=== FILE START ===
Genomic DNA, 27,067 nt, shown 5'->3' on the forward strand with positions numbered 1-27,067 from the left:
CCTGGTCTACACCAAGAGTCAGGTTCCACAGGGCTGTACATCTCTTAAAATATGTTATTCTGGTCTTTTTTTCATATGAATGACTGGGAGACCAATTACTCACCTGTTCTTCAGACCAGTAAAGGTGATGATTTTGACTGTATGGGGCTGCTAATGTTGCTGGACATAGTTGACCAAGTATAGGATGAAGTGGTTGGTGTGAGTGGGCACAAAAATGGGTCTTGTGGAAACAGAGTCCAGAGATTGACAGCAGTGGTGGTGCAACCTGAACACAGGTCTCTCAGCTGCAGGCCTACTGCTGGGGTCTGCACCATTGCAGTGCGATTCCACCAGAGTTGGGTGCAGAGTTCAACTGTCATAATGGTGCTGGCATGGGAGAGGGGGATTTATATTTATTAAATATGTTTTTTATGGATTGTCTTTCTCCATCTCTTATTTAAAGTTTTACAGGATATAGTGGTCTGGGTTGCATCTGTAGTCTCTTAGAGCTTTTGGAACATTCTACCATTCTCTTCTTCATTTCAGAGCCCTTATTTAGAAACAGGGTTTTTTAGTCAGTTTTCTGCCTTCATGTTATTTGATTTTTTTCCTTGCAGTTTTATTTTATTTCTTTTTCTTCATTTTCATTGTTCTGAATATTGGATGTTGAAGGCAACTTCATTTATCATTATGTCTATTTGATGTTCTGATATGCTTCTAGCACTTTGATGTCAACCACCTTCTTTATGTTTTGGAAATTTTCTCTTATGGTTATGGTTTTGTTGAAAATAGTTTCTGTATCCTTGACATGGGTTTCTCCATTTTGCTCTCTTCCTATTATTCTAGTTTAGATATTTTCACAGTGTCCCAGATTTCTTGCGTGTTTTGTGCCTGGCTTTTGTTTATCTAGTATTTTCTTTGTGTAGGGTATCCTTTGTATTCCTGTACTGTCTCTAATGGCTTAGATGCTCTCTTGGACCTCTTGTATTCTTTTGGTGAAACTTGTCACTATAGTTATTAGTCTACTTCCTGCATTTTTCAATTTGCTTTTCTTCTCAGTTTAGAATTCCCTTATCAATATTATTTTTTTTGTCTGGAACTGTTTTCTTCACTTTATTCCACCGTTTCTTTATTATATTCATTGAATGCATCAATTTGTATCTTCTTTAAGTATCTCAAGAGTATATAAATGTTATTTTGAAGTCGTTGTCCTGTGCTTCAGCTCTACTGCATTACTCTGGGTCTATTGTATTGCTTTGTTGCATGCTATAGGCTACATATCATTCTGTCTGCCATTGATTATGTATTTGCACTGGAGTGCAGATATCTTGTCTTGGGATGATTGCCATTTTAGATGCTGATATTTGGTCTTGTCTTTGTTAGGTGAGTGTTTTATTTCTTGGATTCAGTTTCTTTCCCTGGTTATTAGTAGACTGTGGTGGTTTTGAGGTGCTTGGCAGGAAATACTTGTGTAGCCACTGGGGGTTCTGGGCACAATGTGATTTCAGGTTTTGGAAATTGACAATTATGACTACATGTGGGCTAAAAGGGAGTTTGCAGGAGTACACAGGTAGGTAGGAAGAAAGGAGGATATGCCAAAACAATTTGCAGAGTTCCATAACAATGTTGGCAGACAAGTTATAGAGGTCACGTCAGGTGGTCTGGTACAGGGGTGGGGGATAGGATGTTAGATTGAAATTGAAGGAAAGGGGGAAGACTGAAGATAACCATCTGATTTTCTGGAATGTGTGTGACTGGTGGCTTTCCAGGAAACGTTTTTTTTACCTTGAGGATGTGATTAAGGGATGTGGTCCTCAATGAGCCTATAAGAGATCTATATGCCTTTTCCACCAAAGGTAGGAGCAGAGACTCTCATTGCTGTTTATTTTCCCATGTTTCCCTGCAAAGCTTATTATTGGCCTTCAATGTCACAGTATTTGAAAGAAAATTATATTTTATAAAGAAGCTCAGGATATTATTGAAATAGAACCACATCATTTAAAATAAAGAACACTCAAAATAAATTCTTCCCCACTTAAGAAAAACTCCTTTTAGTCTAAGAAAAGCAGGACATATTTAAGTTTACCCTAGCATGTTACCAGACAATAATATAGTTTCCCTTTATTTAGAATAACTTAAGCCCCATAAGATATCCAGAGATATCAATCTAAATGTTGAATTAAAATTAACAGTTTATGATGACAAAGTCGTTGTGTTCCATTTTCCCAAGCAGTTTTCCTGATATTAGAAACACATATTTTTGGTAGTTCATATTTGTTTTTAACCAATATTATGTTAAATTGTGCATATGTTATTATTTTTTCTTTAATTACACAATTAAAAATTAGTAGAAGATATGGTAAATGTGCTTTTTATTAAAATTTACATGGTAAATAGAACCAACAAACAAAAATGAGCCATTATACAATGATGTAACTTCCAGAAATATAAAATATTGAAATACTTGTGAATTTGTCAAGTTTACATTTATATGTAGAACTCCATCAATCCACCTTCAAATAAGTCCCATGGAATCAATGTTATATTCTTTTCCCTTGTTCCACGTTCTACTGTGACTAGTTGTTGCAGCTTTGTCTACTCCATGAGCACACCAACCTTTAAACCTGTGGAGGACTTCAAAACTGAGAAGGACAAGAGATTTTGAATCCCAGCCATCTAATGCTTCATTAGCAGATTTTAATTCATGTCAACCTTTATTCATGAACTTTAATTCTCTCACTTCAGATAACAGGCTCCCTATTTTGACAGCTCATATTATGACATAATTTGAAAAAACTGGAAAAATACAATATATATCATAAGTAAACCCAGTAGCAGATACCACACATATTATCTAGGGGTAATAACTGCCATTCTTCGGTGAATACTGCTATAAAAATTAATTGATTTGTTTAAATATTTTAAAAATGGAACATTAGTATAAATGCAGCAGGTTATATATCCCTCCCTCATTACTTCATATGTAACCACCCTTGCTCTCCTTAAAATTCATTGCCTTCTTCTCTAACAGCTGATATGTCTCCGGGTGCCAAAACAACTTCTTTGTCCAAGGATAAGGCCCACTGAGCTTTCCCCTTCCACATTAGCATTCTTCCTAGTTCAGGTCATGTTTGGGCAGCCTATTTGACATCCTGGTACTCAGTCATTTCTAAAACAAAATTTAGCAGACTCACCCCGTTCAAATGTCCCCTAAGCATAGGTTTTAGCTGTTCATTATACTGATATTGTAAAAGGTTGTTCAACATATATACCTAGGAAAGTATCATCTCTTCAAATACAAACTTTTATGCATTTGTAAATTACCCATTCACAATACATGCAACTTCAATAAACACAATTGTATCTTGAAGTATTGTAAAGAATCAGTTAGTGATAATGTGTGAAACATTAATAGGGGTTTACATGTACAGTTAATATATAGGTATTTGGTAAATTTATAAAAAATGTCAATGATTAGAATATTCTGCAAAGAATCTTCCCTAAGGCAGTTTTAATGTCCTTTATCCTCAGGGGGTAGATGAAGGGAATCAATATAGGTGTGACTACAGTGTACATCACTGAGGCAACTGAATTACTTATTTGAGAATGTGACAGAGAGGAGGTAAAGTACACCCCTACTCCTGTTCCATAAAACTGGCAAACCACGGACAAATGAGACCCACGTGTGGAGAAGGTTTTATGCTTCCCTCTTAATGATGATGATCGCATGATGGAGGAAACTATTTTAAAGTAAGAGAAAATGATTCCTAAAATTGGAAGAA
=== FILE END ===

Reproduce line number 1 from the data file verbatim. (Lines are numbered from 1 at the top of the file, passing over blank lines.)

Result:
Genomic DNA, 27,067 nt, shown 5'->3' on the forward strand with positions numbered 1-27,067 from the left: